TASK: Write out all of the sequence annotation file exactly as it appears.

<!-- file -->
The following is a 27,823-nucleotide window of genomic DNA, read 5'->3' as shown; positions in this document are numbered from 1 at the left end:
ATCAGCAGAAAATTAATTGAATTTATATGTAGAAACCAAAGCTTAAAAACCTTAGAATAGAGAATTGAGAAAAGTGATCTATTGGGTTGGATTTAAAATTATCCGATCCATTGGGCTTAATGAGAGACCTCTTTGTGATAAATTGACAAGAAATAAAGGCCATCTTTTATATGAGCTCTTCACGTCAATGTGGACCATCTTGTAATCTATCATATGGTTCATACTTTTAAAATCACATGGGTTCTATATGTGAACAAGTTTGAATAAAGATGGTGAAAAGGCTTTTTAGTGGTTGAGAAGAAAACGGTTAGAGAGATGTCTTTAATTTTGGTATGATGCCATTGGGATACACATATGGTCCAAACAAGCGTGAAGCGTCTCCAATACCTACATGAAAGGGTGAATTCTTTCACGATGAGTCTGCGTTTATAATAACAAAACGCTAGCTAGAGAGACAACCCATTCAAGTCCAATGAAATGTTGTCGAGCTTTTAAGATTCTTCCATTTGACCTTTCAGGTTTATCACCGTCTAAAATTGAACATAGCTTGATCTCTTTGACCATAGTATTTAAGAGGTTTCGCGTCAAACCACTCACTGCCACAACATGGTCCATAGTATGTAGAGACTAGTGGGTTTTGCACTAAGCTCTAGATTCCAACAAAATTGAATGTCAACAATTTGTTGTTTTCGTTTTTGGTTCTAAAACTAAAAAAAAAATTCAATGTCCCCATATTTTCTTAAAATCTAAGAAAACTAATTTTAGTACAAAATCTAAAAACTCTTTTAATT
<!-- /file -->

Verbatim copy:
The following is a 27,823-nucleotide window of genomic DNA, read 5'->3' as shown; positions in this document are numbered from 1 at the left end:
ATCAGCAGAAAATTAATTGAATTTATATGTAGAAACCAAAGCTTAAAAACCTTAGAATAGAGAATTGAGAAAAGTGATCTATTGGGTTGGATTTAAAATTATCCGATCCATTGGGCTTAATGAGAGACCTCTTTGTGATAAATTGACAAGAAATAAAGGCCATCTTTTATATGAGCTCTTCACGTCAATGTGGACCATCTTGTAATCTATCATATGGTTCATACTTTTAAAATCACATGGGTTCTATATGTGAACAAGTTTGAATAAAGATGGTGAAAAGGCTTTTTAGTGGTTGAGAAGAAAACGGTTAGAGAGATGTCTTTAATTTTGGTATGATGCCATTGGGATACACATATGGTCCAAACAAGCGTGAAGCGTCTCCAATACCTACATGAAAGGGTGAATTCTTTCACGATGAGTCTGCGTTTATAATAACAAAACGCTAGCTAGAGAGACAACCCATTCAAGTCCAATGAAATGTTGTCGAGCTTTTAAGATTCTTCCATTTGACCTTTCAGGTTTATCACCGTCTAAAATTGAACATAGCTTGATCTCTTTGACCATAGTATTTAAGAGGTTTCGCGTCAAACCACTCACTGCCACAACATGGTCCATAGTATGTAGAGACTAGTGGGTTTTGCACTAAGCTCTAGATTCCAACAAAATTGAATGTCAACAATTTGTTGTTTTCGTTTTTGGTTCTAAAACTAAAAAAAAAATTCAATGTCCCCATATTTTCTTAAAATCTAAGAAAACTAATTTTAGTACAAAATCTAAAAACTCTTTTAATT